Saturday, April 14, 2007

Rebooting Mathematics

Originally posted to Math Forum @ Drexel, hyperlinks added.

Back in the 1980s/90s I was suggesting a "makeover", then as now a popular genre on TV (plastic surgery channel, or just playing dress up). But the downside of such a meme is its "purely cosmetic" spin, inapplicable as that connotation may well be in specialcase.

So the new campaign uses words like "reboot" more often, while keeping "makeover" as a runner up.

Central to the reboot is this new focus on energy. We have Sol (our sun) like 92 million miles distant, as a primary source, and the relative vacuum of space (out past the orbiting junk heap) as our energy source. In between is what Dorion Sagan and others call the "solar gradient", which humanity rides kind of like a beach bum rides a surf board, piggy-backing on this vast tsunami of energy income courtesy of what Pharoh Akhenaten recognized as our biggest physical energy sponsor in these parts, to the tune of many terawatts per capita over an average lifetime.

What we then do is break this energy down into cycles, mainly the shorter swing weather cycles within the longer swing climate cycles, and our ability to tap in to those with "water wheel" technology, meaning these turbine like things (or literal turbines), feeding into the various distribution grids to the offices and homes and such, where the voltage is stepped down to like 220/110 at 50/60 cycles (visit for more info).

The mathematics comes in early, as we attach precise and engineeringly significant numbers to this picture, using spreadsheets, computer simulations or whatever you school curriculum experts have signed up for (as a parent, you may be downloading or purchasing at Fry's -- make sure you push for that homeschooler tax deduction as these supplies needn't be paid for twice). Solar gradient kwhs convert to grid kwhs which in turn convert to calories and kilocalories, joules and kilojoules. This is where we get to the food labels and the whole Super Size Me discussion around malnutrition (over as well as under -- an important component of any serious-minded public spirited self health curriculum, and just as appropriate under the heading of math).

Of course by now the purists are starting to object about all the french fries and milk shakes we're discussing, taking seriously as solar gradient income (hydrocarbons cycle). This sounds more like science class. But your counter, as one of the "gnu math" trained, is to remind parents that "geometry" is really "earth measure" and said earth is an actual planet, ours, Earth or Spaceship Earth as your text may call it.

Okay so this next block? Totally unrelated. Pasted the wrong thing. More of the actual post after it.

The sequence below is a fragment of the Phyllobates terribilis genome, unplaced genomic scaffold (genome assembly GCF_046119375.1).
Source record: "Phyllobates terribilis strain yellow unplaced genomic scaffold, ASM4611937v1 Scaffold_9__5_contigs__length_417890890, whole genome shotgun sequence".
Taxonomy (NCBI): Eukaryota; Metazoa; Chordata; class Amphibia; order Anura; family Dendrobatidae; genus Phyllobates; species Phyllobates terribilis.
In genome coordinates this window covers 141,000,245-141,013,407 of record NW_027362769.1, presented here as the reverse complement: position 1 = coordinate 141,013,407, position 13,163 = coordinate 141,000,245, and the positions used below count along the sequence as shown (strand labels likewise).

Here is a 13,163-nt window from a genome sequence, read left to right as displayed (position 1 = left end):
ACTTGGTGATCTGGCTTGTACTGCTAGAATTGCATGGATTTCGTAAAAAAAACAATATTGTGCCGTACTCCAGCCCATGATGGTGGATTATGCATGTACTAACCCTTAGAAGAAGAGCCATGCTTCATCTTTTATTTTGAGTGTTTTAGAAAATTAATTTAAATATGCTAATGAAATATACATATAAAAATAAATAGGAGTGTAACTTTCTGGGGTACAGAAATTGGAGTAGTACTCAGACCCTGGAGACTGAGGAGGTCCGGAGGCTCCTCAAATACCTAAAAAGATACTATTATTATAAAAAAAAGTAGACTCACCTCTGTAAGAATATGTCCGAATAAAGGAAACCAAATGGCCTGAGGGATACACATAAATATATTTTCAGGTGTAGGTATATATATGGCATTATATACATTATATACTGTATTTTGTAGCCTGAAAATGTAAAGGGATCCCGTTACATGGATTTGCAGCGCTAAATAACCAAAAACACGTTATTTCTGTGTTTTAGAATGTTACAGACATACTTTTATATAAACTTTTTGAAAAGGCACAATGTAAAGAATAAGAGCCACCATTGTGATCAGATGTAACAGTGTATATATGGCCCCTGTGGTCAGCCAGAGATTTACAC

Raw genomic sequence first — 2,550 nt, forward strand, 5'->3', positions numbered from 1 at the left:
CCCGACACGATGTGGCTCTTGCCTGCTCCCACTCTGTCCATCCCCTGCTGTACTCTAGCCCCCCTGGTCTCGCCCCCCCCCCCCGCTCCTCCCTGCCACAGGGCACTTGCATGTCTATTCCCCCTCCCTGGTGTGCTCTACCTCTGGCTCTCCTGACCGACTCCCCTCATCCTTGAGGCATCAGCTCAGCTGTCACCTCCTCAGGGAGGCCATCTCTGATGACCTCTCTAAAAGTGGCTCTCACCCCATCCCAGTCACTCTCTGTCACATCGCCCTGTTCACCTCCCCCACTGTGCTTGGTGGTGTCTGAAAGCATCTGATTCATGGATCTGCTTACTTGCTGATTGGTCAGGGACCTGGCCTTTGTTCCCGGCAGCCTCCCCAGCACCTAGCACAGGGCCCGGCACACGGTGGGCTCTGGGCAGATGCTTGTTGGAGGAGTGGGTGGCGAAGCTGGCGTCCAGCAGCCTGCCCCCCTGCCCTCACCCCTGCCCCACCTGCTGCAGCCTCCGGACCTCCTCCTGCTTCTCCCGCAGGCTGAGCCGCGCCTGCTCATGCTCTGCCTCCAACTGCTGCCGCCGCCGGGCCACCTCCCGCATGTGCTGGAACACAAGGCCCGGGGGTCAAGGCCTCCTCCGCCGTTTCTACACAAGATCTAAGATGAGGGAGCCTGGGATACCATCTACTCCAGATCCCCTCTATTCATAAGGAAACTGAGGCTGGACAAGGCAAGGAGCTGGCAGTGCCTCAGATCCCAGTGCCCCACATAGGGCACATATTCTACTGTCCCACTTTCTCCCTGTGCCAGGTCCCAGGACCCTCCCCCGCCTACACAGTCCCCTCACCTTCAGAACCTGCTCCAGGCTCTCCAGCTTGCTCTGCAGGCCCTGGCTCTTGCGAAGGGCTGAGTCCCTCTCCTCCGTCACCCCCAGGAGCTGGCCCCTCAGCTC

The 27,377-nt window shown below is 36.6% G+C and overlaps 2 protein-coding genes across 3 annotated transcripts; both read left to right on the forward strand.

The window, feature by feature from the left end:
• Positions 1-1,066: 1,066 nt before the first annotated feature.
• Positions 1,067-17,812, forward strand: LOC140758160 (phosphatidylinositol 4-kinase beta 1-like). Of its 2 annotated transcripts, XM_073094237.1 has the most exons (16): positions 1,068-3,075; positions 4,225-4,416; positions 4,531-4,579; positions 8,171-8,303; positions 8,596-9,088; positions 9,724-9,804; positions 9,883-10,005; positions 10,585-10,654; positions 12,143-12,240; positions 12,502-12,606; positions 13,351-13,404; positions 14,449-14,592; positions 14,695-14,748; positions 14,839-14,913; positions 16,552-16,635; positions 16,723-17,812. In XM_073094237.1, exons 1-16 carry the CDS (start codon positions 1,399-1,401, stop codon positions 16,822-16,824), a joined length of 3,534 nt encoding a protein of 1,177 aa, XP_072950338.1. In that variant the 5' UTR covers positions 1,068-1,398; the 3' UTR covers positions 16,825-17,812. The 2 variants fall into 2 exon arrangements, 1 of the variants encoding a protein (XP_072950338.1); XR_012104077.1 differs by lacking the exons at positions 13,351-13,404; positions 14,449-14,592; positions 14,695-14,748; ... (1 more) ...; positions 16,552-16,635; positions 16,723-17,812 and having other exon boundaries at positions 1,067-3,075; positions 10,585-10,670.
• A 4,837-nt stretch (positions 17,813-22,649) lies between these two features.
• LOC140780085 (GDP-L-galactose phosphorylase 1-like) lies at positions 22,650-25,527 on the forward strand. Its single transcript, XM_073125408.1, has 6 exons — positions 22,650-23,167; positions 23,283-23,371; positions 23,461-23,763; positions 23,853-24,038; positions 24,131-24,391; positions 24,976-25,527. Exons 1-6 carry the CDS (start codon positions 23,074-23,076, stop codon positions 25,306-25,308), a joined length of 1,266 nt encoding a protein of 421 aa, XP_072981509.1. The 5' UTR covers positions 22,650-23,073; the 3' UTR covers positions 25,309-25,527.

We're not using K-12 as a platform to promote some psychological "disconnect" from the "real world" ala some of the negative press about Ivory Tower PhD level math (much of it undeserved). That's not a goal. Pursue that brand of necromancy in college or in private scholarship if you like, but don't take it as a sign of weakness that we're anchored in the astronomical and geological data bases, when it comes to getting our most primitive concepts across. We're not about turning our back on Animal Planet. The object oriented paradigm (OOP), intrinsic to our self-executing math notations, is especially vested in animals and animation, per the various geek-architected pipelines already well described in this Math Forum archive.

That being said, don't therefore misassume we don't have proofs. Our grounding in real world open source energy planning type curricula does not mean we're unable to justify and/or prove the logical consistency of our approach, by a lot of the same means used by the competition i.e. by those otherworldly philosopher types, steeped in their continuum metaphysics ala the calculus. Discrete math engineering, at the higher levels, is well typified by such texts as Concrete Mathematics (sometimes used at Stanford) and Donald Knuth's The Art of Computer Programming. We're not apologetic for our more digital spin, think it flies, carries water, plus leads to interesting careers for our grads. Your mileage may vary.

Related Reading:
Brainstorming About an Early 21st Century Technology Curriculum (Shuttleworth Summit)